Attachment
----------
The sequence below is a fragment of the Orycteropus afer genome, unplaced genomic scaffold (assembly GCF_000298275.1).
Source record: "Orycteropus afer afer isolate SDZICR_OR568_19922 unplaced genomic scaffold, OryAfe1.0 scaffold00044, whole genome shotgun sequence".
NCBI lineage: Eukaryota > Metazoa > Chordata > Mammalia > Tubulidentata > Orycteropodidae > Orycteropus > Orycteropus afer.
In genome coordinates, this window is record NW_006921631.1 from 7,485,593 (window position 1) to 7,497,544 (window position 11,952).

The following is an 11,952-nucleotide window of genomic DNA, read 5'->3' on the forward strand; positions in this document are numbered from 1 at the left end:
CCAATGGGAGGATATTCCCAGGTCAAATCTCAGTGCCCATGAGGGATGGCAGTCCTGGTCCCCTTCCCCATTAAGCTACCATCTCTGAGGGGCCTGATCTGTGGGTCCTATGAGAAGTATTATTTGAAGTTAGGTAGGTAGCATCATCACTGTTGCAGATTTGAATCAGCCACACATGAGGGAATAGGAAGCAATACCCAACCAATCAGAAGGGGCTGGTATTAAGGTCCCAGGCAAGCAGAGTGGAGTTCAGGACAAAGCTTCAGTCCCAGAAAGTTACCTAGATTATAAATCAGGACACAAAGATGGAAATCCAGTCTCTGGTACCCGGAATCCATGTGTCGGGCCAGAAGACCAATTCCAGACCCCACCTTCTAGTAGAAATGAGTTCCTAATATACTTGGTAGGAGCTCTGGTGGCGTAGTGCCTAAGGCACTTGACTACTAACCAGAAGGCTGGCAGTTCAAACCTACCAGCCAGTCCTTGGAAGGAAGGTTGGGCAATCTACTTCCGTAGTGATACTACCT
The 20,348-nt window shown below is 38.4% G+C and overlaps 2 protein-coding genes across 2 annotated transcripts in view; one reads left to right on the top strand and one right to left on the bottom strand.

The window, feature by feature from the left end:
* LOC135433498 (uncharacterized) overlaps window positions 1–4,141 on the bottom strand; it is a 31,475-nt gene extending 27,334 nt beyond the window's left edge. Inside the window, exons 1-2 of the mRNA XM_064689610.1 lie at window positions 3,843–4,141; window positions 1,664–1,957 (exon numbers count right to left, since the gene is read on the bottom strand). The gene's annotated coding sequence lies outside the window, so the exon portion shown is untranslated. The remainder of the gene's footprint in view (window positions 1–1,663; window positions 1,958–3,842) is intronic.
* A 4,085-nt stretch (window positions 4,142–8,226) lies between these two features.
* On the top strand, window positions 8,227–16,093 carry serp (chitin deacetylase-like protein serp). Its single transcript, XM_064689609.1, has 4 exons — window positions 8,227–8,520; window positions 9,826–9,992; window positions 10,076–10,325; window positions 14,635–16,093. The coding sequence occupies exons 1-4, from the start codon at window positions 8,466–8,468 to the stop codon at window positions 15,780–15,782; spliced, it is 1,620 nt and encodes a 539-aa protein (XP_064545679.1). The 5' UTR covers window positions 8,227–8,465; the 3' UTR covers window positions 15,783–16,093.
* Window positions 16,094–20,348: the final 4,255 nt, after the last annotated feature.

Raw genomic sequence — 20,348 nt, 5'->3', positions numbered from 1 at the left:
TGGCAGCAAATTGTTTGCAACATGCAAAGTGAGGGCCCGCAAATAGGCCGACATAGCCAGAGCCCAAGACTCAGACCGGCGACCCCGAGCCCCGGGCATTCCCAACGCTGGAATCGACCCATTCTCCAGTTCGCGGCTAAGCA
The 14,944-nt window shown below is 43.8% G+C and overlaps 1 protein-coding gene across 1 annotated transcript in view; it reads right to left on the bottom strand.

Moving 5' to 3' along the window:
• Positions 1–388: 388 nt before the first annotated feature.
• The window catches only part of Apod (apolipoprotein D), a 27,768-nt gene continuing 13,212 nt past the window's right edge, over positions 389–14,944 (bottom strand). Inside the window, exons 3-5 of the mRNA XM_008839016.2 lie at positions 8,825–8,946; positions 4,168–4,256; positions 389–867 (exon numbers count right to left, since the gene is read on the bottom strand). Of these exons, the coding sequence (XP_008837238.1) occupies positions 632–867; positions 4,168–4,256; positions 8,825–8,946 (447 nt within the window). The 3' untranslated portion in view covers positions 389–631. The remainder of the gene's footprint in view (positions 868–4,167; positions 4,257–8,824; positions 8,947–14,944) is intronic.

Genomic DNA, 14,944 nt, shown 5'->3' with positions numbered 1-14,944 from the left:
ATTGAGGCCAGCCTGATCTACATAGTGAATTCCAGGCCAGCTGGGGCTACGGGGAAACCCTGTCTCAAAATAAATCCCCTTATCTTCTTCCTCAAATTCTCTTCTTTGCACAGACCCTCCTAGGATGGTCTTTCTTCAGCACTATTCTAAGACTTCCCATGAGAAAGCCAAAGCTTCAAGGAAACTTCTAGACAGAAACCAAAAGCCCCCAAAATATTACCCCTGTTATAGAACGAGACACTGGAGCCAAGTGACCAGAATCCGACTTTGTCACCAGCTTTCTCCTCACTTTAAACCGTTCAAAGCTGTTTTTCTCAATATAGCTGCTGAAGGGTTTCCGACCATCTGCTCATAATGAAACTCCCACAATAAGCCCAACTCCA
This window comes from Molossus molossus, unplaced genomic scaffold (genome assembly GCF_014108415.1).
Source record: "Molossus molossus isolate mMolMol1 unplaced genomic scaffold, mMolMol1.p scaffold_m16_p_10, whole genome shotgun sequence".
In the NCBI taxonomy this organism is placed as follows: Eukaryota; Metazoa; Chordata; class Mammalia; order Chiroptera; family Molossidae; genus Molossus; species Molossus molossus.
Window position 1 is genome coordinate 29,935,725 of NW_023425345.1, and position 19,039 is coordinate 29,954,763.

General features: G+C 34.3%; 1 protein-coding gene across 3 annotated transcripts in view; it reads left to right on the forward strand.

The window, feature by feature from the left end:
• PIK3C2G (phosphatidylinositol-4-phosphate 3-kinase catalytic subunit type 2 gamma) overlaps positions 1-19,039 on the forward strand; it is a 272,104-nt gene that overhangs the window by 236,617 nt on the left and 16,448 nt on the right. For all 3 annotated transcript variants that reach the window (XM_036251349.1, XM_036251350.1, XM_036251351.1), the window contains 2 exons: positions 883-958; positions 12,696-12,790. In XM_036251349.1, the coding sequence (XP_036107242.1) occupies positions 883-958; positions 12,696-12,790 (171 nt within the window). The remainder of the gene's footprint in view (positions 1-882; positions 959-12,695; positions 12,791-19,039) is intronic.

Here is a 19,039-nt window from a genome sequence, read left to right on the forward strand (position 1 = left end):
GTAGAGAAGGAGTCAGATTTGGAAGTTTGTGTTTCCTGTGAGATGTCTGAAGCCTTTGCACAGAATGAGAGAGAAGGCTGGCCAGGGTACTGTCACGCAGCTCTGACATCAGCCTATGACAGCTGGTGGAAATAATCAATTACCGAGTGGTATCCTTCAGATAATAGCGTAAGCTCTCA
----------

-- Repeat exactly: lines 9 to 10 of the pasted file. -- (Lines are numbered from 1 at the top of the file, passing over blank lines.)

* LOC135433498 (uncharacterized) overlaps window positions 1–4,141 on the bottom strand; it is a 31,475-nt gene extending 27,334 nt beyond the window's left edge. Inside the window, exons 1-2 of the mRNA XM_064689610.1 lie at window positions 3,843–4,141; window positions 1,664–1,957 (exon numbers count right to left, since the gene is read on the bottom strand). The gene's annotated coding sequence lies outside the window, so the exon portion shown is untranslated. The remainder of the gene's footprint in view (window positions 1–1,663; window positions 1,958–3,842) is intronic.
* A 4,085-nt stretch (window positions 4,142–8,226) lies between these two features.